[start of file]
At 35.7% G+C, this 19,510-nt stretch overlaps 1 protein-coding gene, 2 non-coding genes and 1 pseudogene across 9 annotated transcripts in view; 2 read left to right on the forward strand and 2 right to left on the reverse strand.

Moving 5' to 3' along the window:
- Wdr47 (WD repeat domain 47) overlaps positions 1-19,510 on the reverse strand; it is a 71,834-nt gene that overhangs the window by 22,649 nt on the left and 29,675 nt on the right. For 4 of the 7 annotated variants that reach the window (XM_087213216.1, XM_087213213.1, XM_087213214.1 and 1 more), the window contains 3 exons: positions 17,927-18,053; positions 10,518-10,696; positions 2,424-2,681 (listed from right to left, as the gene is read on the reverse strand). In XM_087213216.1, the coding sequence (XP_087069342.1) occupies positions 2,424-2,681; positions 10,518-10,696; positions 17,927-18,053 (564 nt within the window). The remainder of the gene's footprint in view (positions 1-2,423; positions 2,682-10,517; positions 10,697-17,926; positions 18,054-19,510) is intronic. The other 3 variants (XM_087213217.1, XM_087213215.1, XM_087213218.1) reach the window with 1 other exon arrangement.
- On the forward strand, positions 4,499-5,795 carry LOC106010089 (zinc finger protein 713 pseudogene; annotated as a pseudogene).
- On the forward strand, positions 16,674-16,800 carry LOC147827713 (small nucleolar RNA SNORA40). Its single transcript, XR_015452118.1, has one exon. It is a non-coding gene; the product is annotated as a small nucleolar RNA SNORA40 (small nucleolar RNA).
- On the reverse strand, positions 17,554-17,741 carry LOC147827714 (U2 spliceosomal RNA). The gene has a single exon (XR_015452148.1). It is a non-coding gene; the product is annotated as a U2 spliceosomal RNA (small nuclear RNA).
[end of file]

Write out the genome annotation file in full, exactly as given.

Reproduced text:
At 35.7% G+C, this 19,510-nt stretch overlaps 1 protein-coding gene, 2 non-coding genes and 1 pseudogene across 9 annotated transcripts in view; 2 read left to right on the forward strand and 2 right to left on the reverse strand.

Moving 5' to 3' along the window:
- Wdr47 (WD repeat domain 47) overlaps positions 1-19,510 on the reverse strand; it is a 71,834-nt gene that overhangs the window by 22,649 nt on the left and 29,675 nt on the right. For 4 of the 7 annotated variants that reach the window (XM_087213216.1, XM_087213213.1, XM_087213214.1 and 1 more), the window contains 3 exons: positions 17,927-18,053; positions 10,518-10,696; positions 2,424-2,681 (listed from right to left, as the gene is read on the reverse strand). In XM_087213216.1, the coding sequence (XP_087069342.1) occupies positions 2,424-2,681; positions 10,518-10,696; positions 17,927-18,053 (564 nt within the window). The remainder of the gene's footprint in view (positions 1-2,423; positions 2,682-10,517; positions 10,697-17,926; positions 18,054-19,510) is intronic. The other 3 variants (XM_087213217.1, XM_087213215.1, XM_087213218.1) reach the window with 1 other exon arrangement.
- On the forward strand, positions 4,499-5,795 carry LOC106010089 (zinc finger protein 713 pseudogene; annotated as a pseudogene).
- On the forward strand, positions 16,674-16,800 carry LOC147827713 (small nucleolar RNA SNORA40). Its single transcript, XR_015452118.1, has one exon. It is a non-coding gene; the product is annotated as a small nucleolar RNA SNORA40 (small nucleolar RNA).
- On the reverse strand, positions 17,554-17,741 carry LOC147827714 (U2 spliceosomal RNA). The gene has a single exon (XR_015452148.1). It is a non-coding gene; the product is annotated as a U2 spliceosomal RNA (small nuclear RNA).